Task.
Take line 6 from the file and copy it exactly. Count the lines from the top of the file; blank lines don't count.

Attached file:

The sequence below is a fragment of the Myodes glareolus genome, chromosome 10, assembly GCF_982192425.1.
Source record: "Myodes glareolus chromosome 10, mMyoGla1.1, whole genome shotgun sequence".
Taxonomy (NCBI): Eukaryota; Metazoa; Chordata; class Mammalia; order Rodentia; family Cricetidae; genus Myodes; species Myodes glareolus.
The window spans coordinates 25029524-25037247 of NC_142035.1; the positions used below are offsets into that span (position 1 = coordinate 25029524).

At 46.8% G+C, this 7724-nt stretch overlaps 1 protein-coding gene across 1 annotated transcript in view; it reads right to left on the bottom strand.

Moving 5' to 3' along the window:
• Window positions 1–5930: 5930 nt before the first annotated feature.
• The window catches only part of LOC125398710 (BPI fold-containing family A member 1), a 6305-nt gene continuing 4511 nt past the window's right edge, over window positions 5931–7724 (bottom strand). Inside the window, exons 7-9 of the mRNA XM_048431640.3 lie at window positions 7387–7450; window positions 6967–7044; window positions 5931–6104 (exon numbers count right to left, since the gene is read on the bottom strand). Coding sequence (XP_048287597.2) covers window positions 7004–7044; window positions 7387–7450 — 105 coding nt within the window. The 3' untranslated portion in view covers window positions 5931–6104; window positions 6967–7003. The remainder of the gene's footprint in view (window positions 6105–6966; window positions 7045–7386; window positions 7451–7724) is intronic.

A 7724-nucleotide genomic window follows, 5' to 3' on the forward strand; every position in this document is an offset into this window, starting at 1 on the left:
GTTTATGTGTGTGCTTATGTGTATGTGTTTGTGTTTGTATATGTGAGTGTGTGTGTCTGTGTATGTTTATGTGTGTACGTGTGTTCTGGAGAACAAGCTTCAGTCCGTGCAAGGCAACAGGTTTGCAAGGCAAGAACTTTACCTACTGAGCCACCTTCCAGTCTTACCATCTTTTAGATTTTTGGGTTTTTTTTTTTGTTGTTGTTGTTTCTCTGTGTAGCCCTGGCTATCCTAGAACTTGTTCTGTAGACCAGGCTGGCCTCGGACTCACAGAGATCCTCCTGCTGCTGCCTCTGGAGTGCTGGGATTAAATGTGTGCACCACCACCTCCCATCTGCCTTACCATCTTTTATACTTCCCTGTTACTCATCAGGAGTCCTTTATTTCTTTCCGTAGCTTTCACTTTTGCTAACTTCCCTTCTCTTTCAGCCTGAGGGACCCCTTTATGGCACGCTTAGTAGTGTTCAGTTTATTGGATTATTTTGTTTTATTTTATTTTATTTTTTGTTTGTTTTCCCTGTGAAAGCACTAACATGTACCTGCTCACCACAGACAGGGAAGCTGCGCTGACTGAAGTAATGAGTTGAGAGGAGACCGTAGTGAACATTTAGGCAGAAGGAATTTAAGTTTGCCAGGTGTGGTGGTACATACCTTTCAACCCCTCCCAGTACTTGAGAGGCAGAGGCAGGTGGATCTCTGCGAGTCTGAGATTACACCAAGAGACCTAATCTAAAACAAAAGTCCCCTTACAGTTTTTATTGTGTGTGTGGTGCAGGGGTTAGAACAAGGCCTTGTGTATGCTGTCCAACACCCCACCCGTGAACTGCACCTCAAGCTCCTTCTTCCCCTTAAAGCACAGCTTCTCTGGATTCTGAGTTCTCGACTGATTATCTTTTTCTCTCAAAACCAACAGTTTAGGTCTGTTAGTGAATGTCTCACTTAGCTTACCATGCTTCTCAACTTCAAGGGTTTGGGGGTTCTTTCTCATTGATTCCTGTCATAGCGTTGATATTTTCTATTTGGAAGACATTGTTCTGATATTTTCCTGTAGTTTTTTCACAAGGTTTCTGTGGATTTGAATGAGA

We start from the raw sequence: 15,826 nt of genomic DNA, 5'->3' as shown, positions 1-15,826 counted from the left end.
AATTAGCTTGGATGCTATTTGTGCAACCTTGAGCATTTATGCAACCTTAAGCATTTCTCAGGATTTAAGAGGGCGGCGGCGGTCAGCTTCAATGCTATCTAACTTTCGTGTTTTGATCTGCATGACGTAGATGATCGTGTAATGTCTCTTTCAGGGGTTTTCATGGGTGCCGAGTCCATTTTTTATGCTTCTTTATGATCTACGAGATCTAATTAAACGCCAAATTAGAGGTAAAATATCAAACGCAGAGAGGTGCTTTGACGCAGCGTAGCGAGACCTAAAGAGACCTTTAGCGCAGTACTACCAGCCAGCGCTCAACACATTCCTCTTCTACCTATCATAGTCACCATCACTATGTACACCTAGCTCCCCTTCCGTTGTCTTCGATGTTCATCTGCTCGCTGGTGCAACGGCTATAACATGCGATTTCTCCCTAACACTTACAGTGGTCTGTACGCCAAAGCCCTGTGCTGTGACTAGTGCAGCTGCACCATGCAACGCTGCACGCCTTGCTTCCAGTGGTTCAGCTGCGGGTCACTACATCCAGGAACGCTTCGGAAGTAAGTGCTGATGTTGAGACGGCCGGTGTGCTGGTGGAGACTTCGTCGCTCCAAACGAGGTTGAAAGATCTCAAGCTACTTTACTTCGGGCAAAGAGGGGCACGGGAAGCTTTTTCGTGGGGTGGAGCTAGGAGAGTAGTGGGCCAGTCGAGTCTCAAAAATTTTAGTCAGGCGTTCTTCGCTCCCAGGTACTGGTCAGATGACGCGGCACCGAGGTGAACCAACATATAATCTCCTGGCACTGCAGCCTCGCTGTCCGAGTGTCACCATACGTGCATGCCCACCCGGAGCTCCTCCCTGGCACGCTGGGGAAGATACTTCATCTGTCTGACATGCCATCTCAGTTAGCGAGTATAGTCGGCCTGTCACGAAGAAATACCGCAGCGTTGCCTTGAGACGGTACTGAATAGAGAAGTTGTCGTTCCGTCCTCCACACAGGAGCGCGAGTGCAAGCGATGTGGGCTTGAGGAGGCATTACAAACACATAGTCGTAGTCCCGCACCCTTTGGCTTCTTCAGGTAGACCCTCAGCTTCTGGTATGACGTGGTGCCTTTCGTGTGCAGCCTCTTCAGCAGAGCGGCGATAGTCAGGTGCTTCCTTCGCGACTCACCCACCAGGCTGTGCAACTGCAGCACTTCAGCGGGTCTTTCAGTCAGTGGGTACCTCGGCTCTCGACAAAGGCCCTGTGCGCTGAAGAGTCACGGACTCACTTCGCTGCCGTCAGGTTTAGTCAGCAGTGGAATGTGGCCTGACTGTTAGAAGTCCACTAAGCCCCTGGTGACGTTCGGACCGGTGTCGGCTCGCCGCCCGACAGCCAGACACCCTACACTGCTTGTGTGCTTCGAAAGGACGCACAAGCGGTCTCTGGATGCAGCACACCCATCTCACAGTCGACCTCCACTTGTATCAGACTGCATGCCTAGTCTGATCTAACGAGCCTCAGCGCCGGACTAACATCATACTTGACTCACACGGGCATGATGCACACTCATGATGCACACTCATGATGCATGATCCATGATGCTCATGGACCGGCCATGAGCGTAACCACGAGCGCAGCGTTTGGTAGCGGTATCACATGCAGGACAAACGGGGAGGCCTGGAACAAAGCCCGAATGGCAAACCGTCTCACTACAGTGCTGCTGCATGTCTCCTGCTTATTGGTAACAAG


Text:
Moving 5' to 3' along the window: